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How to Make a Storyboard

Making a storyboard before shooting a movie is like drawing a blueprint before grabbing a hammer and nails. Do it well, and make sure your film is structurally sound.

Instructions

  • Step 1: Pick aspect ratio Pick an aspect ratio for shooting.
  • TIP: The aspect ratio is the physical proportion of the image you’re capturing, measured horizontally then vertically. Most television is 4:3 and film is typically 16:9.
  • Step 2: Multiply the ratio by ¼ inch Multiply the dimensions of your aspect ratio by a ¼ inch.
  • Step 3: Draw frames With a pencil and a ruler, draw out boxes, called frames, on 11-by-17-inch paper. They should match the dimensions from Step 2, and there should be at least four frames on each sheet of paper with a fair amount of space under each for script, directions, and notes.
  • TIP: You can also draw these boxes using a computer layout program.
  • Step 4: Make enough sheets for the project Reproduce as many storyboard sheets as you will need for your project.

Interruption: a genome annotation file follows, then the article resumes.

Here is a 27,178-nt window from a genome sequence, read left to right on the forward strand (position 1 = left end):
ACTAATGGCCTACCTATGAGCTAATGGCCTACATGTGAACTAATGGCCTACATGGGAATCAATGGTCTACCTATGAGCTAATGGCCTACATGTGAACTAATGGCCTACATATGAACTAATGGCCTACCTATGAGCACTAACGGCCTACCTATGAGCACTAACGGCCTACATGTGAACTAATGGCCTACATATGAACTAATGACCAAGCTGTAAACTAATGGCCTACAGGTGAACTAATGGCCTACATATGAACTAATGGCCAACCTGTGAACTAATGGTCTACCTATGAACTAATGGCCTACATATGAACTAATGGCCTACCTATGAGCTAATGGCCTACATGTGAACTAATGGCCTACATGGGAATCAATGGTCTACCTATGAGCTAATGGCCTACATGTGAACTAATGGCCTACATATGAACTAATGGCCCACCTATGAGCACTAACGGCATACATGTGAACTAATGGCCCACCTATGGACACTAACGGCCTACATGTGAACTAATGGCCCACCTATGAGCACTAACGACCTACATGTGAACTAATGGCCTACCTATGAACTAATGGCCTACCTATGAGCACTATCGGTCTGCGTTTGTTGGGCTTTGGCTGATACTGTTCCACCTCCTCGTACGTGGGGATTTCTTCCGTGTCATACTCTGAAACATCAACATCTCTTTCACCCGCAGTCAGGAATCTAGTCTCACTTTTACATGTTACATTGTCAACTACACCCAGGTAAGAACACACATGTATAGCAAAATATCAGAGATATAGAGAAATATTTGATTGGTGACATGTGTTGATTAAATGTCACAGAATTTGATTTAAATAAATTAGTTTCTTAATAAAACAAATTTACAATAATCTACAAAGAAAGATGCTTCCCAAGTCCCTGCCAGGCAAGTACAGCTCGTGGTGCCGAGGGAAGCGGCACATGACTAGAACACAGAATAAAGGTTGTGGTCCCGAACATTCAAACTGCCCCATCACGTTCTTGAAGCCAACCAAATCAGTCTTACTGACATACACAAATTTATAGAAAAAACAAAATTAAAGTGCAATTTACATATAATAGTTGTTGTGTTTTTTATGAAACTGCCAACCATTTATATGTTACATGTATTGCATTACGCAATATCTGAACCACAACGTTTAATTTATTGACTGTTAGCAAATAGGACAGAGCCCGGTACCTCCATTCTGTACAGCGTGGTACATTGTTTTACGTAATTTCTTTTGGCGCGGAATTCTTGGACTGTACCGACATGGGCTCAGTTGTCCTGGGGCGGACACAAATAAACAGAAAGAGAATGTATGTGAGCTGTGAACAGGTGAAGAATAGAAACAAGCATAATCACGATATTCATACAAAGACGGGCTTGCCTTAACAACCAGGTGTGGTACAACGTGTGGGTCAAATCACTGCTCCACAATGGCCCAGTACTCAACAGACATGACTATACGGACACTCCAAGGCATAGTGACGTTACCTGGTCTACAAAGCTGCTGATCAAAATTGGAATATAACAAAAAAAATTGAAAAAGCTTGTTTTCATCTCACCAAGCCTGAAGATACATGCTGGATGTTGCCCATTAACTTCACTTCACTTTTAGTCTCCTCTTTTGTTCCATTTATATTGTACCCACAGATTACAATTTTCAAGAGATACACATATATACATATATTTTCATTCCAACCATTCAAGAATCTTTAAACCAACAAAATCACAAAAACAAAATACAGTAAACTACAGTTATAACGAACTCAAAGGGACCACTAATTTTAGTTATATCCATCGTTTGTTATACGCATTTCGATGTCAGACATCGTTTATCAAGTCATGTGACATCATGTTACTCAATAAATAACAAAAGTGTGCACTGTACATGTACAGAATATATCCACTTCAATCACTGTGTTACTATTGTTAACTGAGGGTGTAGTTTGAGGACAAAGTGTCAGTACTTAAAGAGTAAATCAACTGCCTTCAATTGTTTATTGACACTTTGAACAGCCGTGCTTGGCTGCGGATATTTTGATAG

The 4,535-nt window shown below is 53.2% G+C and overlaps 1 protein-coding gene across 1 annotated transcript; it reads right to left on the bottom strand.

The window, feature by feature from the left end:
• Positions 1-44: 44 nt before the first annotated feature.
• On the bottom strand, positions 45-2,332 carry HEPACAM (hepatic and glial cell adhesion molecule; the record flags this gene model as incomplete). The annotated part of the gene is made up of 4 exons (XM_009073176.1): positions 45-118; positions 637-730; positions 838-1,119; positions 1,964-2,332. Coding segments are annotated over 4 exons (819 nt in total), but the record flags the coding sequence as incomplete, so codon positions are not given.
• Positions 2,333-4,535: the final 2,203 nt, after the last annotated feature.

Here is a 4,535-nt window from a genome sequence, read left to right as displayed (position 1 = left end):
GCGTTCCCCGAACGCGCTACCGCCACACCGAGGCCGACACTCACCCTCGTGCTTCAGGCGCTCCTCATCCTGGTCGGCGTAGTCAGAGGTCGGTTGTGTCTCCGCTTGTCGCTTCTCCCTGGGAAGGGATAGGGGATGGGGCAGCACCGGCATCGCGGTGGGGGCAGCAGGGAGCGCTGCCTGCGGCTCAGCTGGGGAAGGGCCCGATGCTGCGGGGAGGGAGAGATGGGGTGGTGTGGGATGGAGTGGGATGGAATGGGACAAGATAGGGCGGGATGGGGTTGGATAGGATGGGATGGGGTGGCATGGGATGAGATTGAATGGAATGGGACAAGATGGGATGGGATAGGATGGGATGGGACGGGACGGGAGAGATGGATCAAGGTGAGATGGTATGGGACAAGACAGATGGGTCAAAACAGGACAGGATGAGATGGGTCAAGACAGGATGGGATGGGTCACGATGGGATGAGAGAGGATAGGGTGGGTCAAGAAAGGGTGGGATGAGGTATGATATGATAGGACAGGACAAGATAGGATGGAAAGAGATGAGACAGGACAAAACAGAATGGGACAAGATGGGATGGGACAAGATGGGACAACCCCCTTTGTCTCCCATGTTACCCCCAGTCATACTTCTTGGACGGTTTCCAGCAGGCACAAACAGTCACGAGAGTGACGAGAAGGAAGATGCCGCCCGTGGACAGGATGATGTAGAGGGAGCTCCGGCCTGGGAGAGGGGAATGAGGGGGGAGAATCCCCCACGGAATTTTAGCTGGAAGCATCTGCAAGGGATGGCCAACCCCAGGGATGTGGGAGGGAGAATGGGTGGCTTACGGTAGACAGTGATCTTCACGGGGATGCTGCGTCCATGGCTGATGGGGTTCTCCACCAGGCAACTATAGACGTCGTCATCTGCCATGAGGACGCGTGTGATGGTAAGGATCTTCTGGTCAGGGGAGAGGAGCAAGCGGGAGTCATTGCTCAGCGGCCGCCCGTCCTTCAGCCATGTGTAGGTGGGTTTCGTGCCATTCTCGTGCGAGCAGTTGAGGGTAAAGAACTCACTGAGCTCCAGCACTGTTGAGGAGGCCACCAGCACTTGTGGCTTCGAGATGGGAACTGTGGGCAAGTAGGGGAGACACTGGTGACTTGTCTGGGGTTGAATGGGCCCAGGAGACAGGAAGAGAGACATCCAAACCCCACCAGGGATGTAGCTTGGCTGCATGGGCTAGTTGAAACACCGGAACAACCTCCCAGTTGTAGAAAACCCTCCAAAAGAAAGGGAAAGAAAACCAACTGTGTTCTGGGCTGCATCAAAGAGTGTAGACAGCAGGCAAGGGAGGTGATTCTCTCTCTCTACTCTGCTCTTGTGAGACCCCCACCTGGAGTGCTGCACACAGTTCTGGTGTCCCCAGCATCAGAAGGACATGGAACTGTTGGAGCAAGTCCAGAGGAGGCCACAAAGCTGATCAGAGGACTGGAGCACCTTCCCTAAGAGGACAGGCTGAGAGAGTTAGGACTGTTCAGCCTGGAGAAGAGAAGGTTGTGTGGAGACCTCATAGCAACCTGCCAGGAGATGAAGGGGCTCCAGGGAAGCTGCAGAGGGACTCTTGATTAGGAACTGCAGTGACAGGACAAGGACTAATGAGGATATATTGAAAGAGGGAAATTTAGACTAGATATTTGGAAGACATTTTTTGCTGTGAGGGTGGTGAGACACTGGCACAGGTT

• Step 5: Start drawing Using your script as a guide, start drawing. Use one frame for every cut, or in animation, one frame per specific gesture or motion.
  • TIP: Add notes for scenes that require extra attention, such as pans, tilts, crane movements, or zooms.
  • Step 6: Draw important scenes first on separate sheets Draw key scenes first on separate sheets, making it easier to rearrange them.
  • Step 7: Check your script Continuously check your script. Rearrange parts of the storyboard as you go if you need to make edits.
  • Step 8: Show it off Use your completed storyboard to show people how you envision your script coming to life.
  • FACT: The storyboarding process was first developed by the Walt Disney Studios in the early 1930s.

You Will Need

  • Several loose sheets of blank 11-by-17-inch paper
  • A pencil
  • A ruler
  • And a shooting script
  • Computer with layout program

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